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Power Amp Overdrive and Effect Pedals??

Discussion in 'Glowing Bottle Tube Amp Forum' started by Lancer X, Dec 1, 2020.

  1. Lancer X

    Lancer X TDPRI Member

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    Hi all!

    Firstly, please bear with me - I am fairly new to tube amps.

    I have a Fender PRRI. I love how it sounds when it starts to break up, but my family and neighbors would (understandably) never put up with that. (I measured 106 dB when it was sounding really sweet the other day.)

    I have ordered a 50W MiniMASS attenuator from Weber in order to be able to run it at edge of breakup as the Gods of Rock and Blues intended.

    However, the PR does not have an effects loop. I am concerned that some of my modulation- and time-based effects might sound weird due to the overdrive?? Can you offer any guidance - do I need to be concerned? At the moment, this is just a practice amp run at reasonable indoor volumes.

    Bonus question: am I wasting my time and money with this attenuator? Should I just run a nice overdrive pedal (I have a Tumnus Deluxe which is quite tasty) and live with preamp overdrive only like a normal person??
     
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  2. Mexitele Blues

    Mexitele Blues Tele-Afflicted

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    I wouldn't worry. The Gods of Rock and Blues have been running delays into dirty amps for as long as I've been alive. if you find that the sound is not your thing, there are attenuators with built-in fx loops.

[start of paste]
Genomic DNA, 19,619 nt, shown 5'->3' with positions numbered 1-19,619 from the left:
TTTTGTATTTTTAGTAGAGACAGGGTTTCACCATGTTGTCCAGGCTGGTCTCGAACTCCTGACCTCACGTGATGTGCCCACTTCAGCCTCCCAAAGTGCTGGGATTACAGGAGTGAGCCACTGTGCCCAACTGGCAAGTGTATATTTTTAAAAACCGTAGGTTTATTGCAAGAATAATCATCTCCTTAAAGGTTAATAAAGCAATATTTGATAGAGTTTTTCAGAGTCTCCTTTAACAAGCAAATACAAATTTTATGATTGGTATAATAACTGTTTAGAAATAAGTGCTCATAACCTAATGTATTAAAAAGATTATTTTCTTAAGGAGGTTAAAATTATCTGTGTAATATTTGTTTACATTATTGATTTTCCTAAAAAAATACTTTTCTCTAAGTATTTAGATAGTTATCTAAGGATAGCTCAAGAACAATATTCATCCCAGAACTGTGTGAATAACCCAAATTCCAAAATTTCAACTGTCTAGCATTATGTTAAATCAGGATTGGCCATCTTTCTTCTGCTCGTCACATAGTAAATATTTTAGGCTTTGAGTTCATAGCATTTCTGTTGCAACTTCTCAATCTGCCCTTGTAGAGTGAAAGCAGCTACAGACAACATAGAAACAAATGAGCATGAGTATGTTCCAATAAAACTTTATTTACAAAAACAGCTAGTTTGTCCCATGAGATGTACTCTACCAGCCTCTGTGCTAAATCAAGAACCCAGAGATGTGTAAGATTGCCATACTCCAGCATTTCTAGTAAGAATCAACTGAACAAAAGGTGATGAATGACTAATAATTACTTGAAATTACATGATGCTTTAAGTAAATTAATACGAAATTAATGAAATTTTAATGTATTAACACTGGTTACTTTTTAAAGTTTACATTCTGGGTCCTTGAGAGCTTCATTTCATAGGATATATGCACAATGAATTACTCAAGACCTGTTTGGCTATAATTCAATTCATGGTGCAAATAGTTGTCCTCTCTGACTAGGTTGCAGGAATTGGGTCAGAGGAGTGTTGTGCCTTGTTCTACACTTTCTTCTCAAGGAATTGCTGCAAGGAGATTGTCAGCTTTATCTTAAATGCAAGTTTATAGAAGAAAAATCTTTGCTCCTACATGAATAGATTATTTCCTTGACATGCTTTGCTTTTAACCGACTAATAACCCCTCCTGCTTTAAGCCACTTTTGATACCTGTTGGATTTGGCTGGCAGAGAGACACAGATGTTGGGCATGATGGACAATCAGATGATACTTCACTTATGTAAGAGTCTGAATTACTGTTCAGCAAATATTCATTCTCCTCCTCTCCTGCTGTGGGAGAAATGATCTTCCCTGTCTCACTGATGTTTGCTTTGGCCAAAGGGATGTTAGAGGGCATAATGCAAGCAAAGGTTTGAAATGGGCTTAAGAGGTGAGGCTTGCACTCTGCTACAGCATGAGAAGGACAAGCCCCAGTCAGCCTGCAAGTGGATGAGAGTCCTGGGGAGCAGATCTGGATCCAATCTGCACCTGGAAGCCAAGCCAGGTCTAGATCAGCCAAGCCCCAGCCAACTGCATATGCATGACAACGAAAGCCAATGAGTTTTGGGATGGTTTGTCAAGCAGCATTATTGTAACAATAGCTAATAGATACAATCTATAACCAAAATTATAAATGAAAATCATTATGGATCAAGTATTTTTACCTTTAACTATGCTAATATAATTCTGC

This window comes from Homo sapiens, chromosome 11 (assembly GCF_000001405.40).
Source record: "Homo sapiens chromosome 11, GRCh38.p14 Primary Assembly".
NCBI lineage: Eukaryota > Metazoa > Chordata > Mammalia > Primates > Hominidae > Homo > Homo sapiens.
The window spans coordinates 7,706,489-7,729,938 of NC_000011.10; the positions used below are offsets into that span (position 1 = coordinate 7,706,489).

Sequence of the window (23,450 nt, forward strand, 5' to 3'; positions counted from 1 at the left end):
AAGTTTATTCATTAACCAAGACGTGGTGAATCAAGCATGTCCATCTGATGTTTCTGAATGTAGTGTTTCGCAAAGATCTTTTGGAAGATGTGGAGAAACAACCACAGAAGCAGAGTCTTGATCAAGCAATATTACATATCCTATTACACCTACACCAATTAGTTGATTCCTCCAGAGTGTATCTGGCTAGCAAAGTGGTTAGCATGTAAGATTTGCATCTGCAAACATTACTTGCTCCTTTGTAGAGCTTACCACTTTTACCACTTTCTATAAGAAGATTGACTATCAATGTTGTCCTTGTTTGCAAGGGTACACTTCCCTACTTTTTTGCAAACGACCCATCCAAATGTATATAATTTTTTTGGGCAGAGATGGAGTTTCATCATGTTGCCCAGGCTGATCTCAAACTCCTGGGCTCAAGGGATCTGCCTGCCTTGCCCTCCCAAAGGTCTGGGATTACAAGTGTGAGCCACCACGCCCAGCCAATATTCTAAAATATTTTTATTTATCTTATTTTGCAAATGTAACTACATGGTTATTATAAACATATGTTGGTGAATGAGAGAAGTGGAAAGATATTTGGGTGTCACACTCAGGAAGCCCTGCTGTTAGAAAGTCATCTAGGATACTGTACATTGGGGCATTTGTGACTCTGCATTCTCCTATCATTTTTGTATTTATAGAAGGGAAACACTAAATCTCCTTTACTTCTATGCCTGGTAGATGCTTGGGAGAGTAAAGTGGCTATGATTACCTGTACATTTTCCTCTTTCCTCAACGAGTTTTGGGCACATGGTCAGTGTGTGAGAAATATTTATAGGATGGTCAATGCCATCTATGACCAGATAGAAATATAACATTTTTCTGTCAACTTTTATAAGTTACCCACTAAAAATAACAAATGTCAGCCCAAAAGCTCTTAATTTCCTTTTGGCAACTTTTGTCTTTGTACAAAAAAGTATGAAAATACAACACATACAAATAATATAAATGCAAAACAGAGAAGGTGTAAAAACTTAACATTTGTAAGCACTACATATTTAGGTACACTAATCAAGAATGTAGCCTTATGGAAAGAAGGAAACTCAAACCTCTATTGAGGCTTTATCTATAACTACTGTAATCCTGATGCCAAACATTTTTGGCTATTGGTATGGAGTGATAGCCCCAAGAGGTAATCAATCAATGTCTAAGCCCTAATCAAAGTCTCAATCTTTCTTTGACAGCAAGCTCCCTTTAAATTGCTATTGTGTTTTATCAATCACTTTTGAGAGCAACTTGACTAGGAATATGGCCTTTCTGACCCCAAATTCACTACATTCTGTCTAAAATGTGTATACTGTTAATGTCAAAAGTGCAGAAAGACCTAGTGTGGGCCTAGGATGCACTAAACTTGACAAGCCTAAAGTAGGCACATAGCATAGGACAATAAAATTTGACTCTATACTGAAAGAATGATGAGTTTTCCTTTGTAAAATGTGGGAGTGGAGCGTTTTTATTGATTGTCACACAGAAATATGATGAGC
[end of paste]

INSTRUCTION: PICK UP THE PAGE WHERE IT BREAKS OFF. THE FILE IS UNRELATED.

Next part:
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  3. Silverface

    Silverface Poster Extraordinaire Platinum Supporter

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    I use a bunch of different commercial and boutique time based effects with my tube amps (analog delays, phasers, Leslie emulators, Fender tube reverb units and so on) - everything from a Champ to a '60 Showman, and most are blonde, brown, tweeds plus a few boutique amps and a '72 Princeton Reverb.

    None have an effects loop. And I often run the amps nearly dimed with the ability to use guitar controls to slide them into saturation, and/or a pile of distortion devices of varying degrees.

    Almost all of the players I have worked with over the last 50 years have not used effects loops, even when available.

    And in 50+ years of playing - live, in studios, at home, jam sessions, whatever - I have *never* used an effects loop on a tube amp, even on a few amps that have had them. Guitar tone has never sounded "right" to me unless everything is plugged into the front of the guitar amp.